President Obama struggled to give up his Blackberry after he took office. I remember laughing when I heard that.
It's really no laughing matter.
It's been five days, 14 hours and 23 minutes since my cellphone was taken away. I left it in the pocket of my shorts last Friday while we were at the beach, fishing. It swims with the fishes. (I always wanted to write that in a column.)
I tried to give it CPR.
I tried to dry it off.
I even tried mouth to mouth.
We opted for soaking it in a bag of rice overnight, but it was too late. She was gone.
After a day and a half of wrangling online and over the phone with the carrier, a new phone was on the way — and I was a couple of Benjamins lighter.
So what did I learn from all this?
1. Keep the phone at the house or hotel unless you're expecting a call from a pregnant wife or about a dying loved one. Bring a real camera if you want to take pictures.
2. Get insurance for your smartphone.
3. I don't really need a smartphone.
Over the past year, I've become addicted. The phone is like a cigarette. I needed to know in my mind that one was there when and if I needed it.
I never left the house without it or a charger. I rarely could drive to work (or home even) without calling someone — a reporter, a family member, an old pal.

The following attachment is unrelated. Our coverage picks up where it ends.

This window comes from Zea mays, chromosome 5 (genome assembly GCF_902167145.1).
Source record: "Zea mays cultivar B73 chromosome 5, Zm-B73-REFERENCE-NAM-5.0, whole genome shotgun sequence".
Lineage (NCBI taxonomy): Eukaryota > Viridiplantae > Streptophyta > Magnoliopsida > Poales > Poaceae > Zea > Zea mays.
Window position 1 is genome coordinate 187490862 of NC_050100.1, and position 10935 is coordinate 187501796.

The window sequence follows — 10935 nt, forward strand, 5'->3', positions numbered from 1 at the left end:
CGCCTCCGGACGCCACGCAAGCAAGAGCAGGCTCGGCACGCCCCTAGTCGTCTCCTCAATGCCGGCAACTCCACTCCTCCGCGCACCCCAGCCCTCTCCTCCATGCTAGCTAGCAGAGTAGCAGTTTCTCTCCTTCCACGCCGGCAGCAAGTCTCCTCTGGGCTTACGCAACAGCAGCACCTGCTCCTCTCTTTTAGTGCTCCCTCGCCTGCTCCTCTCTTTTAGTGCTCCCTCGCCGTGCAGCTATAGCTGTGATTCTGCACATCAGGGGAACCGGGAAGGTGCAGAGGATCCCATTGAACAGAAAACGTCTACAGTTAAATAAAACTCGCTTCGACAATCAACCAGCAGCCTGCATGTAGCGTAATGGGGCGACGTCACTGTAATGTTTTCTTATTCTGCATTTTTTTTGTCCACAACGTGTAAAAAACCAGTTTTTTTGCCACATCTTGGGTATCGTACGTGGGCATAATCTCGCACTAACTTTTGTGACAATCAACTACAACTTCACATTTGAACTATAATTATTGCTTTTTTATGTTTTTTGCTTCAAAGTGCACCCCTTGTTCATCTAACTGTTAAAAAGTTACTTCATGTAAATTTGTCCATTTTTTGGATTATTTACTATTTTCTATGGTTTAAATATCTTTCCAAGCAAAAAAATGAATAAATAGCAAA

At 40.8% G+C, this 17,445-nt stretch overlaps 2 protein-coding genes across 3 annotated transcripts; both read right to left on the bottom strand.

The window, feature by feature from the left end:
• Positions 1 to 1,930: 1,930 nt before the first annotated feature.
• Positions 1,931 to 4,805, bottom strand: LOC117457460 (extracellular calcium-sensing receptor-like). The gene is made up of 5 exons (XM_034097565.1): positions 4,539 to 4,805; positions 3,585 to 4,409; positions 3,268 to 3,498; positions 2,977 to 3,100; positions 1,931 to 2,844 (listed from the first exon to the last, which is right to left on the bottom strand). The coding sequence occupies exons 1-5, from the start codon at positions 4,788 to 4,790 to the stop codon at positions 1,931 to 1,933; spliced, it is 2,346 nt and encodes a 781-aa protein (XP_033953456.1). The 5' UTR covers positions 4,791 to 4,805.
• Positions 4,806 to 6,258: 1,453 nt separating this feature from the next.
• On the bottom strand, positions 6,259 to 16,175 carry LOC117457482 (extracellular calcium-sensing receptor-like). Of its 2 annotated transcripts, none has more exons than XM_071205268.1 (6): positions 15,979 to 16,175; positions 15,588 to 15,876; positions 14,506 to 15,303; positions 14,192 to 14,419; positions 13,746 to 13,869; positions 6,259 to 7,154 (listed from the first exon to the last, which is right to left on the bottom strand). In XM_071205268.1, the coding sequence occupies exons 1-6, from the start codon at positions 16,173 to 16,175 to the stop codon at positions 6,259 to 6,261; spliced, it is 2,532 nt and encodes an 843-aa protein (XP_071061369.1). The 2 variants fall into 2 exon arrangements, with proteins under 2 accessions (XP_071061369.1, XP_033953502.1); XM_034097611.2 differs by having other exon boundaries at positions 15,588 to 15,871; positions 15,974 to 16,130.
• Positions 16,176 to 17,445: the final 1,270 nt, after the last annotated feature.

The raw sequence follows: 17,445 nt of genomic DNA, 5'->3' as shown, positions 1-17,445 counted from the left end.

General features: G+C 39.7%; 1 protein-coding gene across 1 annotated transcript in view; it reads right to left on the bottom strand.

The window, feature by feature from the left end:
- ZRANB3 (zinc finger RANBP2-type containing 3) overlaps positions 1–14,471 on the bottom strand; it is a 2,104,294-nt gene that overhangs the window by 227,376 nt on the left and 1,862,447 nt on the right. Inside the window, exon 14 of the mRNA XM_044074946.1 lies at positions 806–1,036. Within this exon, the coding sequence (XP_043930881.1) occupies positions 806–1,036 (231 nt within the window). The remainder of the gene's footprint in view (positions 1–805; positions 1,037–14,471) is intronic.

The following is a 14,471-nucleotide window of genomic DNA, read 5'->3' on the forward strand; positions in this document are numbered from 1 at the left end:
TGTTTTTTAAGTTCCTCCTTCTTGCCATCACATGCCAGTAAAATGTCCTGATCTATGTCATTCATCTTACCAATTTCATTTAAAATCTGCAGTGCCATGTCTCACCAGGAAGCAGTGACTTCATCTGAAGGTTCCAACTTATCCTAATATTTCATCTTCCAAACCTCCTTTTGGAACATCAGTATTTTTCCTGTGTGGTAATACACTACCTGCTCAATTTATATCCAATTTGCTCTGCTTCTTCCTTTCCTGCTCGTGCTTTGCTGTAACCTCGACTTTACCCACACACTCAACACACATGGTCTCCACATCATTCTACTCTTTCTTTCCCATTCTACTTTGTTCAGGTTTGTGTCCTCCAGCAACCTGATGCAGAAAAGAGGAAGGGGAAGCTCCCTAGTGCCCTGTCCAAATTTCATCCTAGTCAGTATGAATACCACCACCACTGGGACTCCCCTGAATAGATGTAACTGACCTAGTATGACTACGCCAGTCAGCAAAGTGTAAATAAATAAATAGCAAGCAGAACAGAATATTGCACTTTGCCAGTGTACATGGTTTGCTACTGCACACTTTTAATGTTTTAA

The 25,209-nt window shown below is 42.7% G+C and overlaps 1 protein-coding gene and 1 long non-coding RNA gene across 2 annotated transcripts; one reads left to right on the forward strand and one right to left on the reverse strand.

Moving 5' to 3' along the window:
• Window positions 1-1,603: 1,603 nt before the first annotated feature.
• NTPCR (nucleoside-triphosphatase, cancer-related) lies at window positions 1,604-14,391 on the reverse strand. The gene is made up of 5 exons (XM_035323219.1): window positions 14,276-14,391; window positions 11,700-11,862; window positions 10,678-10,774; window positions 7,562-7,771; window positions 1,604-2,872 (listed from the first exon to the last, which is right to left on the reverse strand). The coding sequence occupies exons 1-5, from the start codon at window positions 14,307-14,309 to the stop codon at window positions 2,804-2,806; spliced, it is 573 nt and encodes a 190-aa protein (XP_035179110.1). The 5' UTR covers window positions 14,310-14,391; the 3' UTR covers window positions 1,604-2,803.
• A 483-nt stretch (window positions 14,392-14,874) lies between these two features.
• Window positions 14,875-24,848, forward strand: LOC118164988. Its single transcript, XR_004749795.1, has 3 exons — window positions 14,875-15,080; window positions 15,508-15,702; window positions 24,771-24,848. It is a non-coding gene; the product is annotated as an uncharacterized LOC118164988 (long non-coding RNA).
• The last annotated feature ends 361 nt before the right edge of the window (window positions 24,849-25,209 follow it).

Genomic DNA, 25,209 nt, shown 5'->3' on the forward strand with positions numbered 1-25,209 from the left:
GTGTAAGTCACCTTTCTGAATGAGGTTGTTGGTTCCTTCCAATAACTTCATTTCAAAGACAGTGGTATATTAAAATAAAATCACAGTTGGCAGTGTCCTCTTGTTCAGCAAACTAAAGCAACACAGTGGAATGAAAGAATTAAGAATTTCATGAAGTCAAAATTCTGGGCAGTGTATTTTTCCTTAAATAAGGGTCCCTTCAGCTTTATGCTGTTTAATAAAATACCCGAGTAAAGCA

I loved my Bluetooth — for safety and convenience sakes.
I also became a texting fanatic. I was almost as bad as a high school girl. I was using emoticons, smiling and laughing as I texted. I got an unlimited plan, a family and friends plan, a five-faves plan and a wont-somebody-just-text-me-every-10-minutes plan. The phone was the last thing I looked at before I conked out and it was the first thing I looked at when I woke up.
I was sick. I didn't even recognize myself in the reflection of the 3 1/8-inch screen anymore.
Now don't get me wrong. Smartphones are amazing. In my opinion, they are the some of the best inventions of this technological age.
Cellphones in general are a journalist's best friend. You can call from the scene instead of searching for a pay phone. Reporters (and even crazy-eyed Tri-State editors) can send in photos and video from the scene that instantly can be put online.